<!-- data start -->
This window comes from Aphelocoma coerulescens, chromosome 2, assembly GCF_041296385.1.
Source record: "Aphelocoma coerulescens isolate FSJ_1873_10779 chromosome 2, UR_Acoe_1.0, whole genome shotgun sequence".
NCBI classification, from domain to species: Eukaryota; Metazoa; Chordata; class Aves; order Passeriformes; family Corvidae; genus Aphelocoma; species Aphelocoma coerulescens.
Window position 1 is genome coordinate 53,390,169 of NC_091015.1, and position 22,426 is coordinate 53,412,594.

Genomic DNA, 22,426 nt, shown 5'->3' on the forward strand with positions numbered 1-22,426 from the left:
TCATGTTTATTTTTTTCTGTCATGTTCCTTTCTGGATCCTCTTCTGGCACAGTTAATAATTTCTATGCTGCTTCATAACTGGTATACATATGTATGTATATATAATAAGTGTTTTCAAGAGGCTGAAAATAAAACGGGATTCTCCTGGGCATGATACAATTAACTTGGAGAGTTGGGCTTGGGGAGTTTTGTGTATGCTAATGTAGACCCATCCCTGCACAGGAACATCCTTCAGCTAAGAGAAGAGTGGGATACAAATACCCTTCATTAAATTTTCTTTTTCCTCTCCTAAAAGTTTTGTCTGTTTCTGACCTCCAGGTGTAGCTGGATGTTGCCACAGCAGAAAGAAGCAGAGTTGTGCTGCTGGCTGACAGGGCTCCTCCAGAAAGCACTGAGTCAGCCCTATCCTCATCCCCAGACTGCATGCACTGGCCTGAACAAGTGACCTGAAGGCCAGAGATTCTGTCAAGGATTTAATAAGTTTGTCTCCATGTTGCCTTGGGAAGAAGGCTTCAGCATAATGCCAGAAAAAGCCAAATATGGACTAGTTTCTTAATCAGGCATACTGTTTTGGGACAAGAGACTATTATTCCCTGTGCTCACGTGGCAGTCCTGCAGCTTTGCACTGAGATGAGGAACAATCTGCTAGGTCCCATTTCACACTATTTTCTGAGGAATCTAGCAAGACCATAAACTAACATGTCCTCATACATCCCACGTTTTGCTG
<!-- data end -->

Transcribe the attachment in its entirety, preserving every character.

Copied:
This window comes from Aphelocoma coerulescens, chromosome 2, assembly GCF_041296385.1.
Source record: "Aphelocoma coerulescens isolate FSJ_1873_10779 chromosome 2, UR_Acoe_1.0, whole genome shotgun sequence".
NCBI classification, from domain to species: Eukaryota; Metazoa; Chordata; class Aves; order Passeriformes; family Corvidae; genus Aphelocoma; species Aphelocoma coerulescens.
Window position 1 is genome coordinate 53,390,169 of NC_091015.1, and position 22,426 is coordinate 53,412,594.

Genomic DNA, 22,426 nt, shown 5'->3' on the forward strand with positions numbered 1-22,426 from the left:
TCATGTTTATTTTTTTCTGTCATGTTCCTTTCTGGATCCTCTTCTGGCACAGTTAATAATTTCTATGCTGCTTCATAACTGGTATACATATGTATGTATATATAATAAGTGTTTTCAAGAGGCTGAAAATAAAACGGGATTCTCCTGGGCATGATACAATTAACTTGGAGAGTTGGGCTTGGGGAGTTTTGTGTATGCTAATGTAGACCCATCCCTGCACAGGAACATCCTTCAGCTAAGAGAAGAGTGGGATACAAATACCCTTCATTAAATTTTCTTTTTCCTCTCCTAAAAGTTTTGTCTGTTTCTGACCTCCAGGTGTAGCTGGATGTTGCCACAGCAGAAAGAAGCAGAGTTGTGCTGCTGGCTGACAGGGCTCCTCCAGAAAGCACTGAGTCAGCCCTATCCTCATCCCCAGACTGCATGCACTGGCCTGAACAAGTGACCTGAAGGCCAGAGATTCTGTCAAGGATTTAATAAGTTTGTCTCCATGTTGCCTTGGGAAGAAGGCTTCAGCATAATGCCAGAAAAAGCCAAATATGGACTAGTTTCTTAATCAGGCATACTGTTTTGGGACAAGAGACTATTATTCCCTGTGCTCACGTGGCAGTCCTGCAGCTTTGCACTGAGATGAGGAACAATCTGCTAGGTCCCATTTCACACTATTTTCTGAGGAATCTAGCAAGACCATAAACTAACATGTCCTCATACATCCCACGTTTTGCTG